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Helo Crash in S.A.


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Hey guys,

 

Here's some footage of a squirrel which crashed this week in Johannesburg.

The pilot reported an engine failure and clearly didn't have anywhere else to go.

 

Please tell me your thoughts?

 

Also if you want to know more as the news about the incident unfolds here is the link to the news station that has been reporting on it; Radio 702

 

Safe Flying!

1_1.wmv

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The machine was a B2 Squirrel and was being leased for power line inspections. It is pure speculation but rumour has it that the helo was a little too heavy, also a slow engine spool down due to an air leak cannot be ruled out.

The car behind the pickup was a Volkwagen Golf with a single male occupant. His legs were amputated by the main rotor(s) and died 20 mins after the incident after paramedics tried to resus him.

 

If you look carefully you can see him triyimng to reverse out of the way but it was too late.

The pilot walked away unharmed.

 

Will let you guys know more news if I hear anything else.

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  • 2 months later...

The Chief Instructor here at my school said that he thinks the pilot got into an over-pitching situation. Remember, they were at high altitude and had just picked up quite a few PX. He said it seems as if he was trying to get into translational lift, and then when he saw he wasn't going to make it pulled collective - the engine couldn't deliver the required power and the blades started slowing down and coning up.

 

You can see quite clearly how the blades start slowing down near the end....

 

Ouch.

 

Cheers,

DF

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  • 7 months later...
Hey guys,

 

Here's some footage of a squirrel which crashed this week in Johannesburg.

The pilot reported an engine failure and clearly didn't have anywhere else to go.

 

Please tell me your thoughts?

 

Also if you want to know more as the news about the incident unfolds here is the link to the news station that has been reporting on it; Radio 702

 

Safe Flying!

 

Link to the video is broken, did or does anyone have this that they can share it with me?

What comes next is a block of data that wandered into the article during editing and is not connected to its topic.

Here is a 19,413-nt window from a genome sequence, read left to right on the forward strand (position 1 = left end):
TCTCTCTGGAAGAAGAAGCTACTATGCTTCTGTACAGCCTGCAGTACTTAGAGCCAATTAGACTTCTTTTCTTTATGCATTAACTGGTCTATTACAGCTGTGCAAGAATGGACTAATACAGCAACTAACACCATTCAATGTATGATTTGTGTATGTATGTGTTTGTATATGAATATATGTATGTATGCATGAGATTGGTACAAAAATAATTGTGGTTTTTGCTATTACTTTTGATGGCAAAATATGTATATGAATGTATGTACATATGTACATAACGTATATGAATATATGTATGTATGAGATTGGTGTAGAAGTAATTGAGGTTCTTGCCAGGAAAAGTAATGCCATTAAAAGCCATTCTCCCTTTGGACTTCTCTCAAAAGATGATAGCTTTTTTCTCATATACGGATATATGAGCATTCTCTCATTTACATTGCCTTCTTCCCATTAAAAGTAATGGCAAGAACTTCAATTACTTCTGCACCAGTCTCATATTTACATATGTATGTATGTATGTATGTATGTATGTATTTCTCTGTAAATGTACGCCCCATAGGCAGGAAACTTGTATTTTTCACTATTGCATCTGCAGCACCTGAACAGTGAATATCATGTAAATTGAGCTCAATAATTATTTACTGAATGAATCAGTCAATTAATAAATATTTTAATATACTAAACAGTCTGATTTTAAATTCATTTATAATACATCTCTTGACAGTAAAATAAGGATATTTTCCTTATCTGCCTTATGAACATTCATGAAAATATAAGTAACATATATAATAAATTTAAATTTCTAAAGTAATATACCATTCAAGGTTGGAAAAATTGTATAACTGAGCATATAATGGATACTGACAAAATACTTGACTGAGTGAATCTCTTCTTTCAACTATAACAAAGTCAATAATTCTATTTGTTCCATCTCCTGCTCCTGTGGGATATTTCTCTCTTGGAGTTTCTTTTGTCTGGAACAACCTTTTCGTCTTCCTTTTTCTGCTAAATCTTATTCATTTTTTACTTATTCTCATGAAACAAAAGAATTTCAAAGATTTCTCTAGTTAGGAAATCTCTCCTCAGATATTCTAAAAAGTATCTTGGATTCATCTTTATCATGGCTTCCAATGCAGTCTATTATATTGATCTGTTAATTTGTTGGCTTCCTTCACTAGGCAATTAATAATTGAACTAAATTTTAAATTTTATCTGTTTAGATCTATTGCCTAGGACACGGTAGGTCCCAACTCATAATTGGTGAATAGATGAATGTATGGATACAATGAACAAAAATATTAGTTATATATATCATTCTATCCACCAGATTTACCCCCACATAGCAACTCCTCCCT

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I haven't begun training yet so take my question for what it's worth.

 

Should you be trying to get into translational lift by flying down a street with traffic on it?

 

Hi

 

Not sure if I take your question here properly or not?

 

Well I haven't seen this video as of yet, the link is broken

 

After all if you are flying down a street are you already beyond translational lift? regardless if the street is with or without traffic here.

 

Is it wise to depart over a full street? Well not really but without knowing the full situation I'd personally use what I can to get out of a bad situation actually...

 

Are you talking about TFE by chance?

Edited by Bell206Pilot
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  • 1 month later...

It's a little difficult to tell from the video, but my opinion, for what it's worth, is that he was trying to enter ETL but as someone said it was high DA and heavy...so he started to settle as he moved forward. Not ensuring the takeoff path was free of obstacles was poor judgement, as was not taking into account performance considerations. And yeah as he settled, he must've pulled an armpit of pitch. But without being the pilot, it's still difficult to know exactly what happened and the circumstances surrounding it.

 

Surely s/he would have considered the obstacles (cars, pedestrians, etc) if having to rely on ETL to get airborne?

 

Well, just my 2 cents anyway.

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  • 1 year later...

ZS-RSW was a AS350B model squirrel. Apparently it was his third attempt at gaining translational lift.

The B model is underpowered for a squirrel if you're used to B2 or B3's. I've had it that the RRPM droops if you pull excesive power. Engineer explained that the FCU was set up to only provide more fuel up to 99.5% Ng. If you pull the collective past that, the Ng remains constant and the RRPM droops. Video shows excesive yaw, so my guess is the droop in RPM meant loss of TR effectiveness.

As said before, overpitched.

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  • 4 years later...

So sad....:(

Brings home the full responsibility one has as a helicopter pilot, not only to your passengers, but to everything in the vicinity of your helicopter.

My condolences to the family of the deceased first and foremost and also to everyone involved.
Lastly, my condolences to the pilot, I hope s/he recovers from this trauma and continues to fly - teaching others wherever s/he goes that safety is absolute priority.
Unload if you have to, that is just it. Unload and get fired, rather than ending an innocent life (nevermind killing yourself or wrecking the helicopter). Passengers don't know what they are talking about and bosses don't take the risks themselves (even if they are more experienced pilots).

I think there should be special emphasis made in training to takeoffs made in crowded areas.
I think it is easy to forget that you are guessing (as a testpilot at that moment) how much lift you will be getting once you reach ETL. The wind can shift or dissapear in an instant...
We believe we will fly over the cars...but we forget that we need SPECIAL circumstances, ALL in agreement, for that to happen.

Again. My deepest sympathy for anyone and everyone involved.

AP A

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